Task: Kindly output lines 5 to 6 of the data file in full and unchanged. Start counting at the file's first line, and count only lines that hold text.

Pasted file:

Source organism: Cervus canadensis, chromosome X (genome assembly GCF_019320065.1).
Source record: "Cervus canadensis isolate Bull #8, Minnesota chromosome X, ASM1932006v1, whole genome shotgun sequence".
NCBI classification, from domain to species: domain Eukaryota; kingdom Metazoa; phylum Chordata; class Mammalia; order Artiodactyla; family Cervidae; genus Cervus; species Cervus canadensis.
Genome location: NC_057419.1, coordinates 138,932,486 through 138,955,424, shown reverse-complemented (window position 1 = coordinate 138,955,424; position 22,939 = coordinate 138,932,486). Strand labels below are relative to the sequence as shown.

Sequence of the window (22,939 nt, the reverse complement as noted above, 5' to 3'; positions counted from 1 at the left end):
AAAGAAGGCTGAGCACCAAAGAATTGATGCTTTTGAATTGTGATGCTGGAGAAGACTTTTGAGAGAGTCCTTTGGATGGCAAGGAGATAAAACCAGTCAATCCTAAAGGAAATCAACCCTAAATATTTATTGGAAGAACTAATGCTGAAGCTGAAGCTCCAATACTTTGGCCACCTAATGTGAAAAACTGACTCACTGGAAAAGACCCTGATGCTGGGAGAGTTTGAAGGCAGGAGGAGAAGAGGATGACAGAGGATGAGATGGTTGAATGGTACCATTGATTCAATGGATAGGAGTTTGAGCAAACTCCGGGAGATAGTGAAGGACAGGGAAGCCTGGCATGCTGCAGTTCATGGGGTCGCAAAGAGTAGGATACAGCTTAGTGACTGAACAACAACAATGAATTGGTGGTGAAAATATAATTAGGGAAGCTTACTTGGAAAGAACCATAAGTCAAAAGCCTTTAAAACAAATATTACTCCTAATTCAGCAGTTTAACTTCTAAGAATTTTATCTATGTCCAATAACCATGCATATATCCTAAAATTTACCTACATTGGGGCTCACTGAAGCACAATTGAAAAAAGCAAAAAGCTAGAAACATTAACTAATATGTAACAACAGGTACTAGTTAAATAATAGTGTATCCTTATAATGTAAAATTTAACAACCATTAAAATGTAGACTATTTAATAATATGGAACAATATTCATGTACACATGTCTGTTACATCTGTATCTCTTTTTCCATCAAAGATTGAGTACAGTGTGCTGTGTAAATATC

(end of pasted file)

Sequence of the window (22,939 nt, the reverse complement as noted above, 5' to 3'; positions counted from 1 at the left end):
AAAGAAGGCTGAGCACCAAAGAATTGATGCTTTTGAATTGTGATGCTGGAGAAGACTTTTGAGAGAGTCCTTTGGATGGCAAGGAGATAAAACCAGTCAATCCTAAAGGAAATCAACCCTAAATATTTATTGGAAGAACTAATGCTGAAGCTGAAGCTCCAATACTTTGGCCACCTAATGTGAAAAACTGACTCACTGGAAAAGACCCTGATGCTGGGAGAGTTTGAAGGCAGGAGGAGAAGAGGATGACAGAGGATGAGATGGTTGAATGGTACCATTGATTCAATGGATAGGAGTTTGAGCAAACTCCGGGAGATAGTGAAGGACAGGGAAGCCTGGCATGCTGCAGTTCATGGGGTCGCAAAGAGTAGGATACAGCTTAGTGACTGAACAACAACAATGAATTGGTGGTGAAAATATAATTAGGGAAGCTTACTTGGAAAGAACCATAAGTCAAAAGCCTTTAAAACAAATATTACTCCTAATTCAGCAGTTTAACTTCTAAGAATTTTATCTATGTCCAATAACCATGCATATATCCTAAAATTTACCTACATTGGGGCTCACTGAAGCACAATTGAAAAAAGCAAAAAGCTAGAAACATTAACTAATATGTAACAACAGGTACTAGTTAAATAATAGTGTATCCTTATAATGTAAAATTTAACAACCATTAAAATGTAGACTATTTAATAATATGGAACAATATTCATGTACACATGTCTGTTACATCTGTATCTCTTTTTCCATCAAAGATTGAGTACAGTGTGCTGTGTAAATATC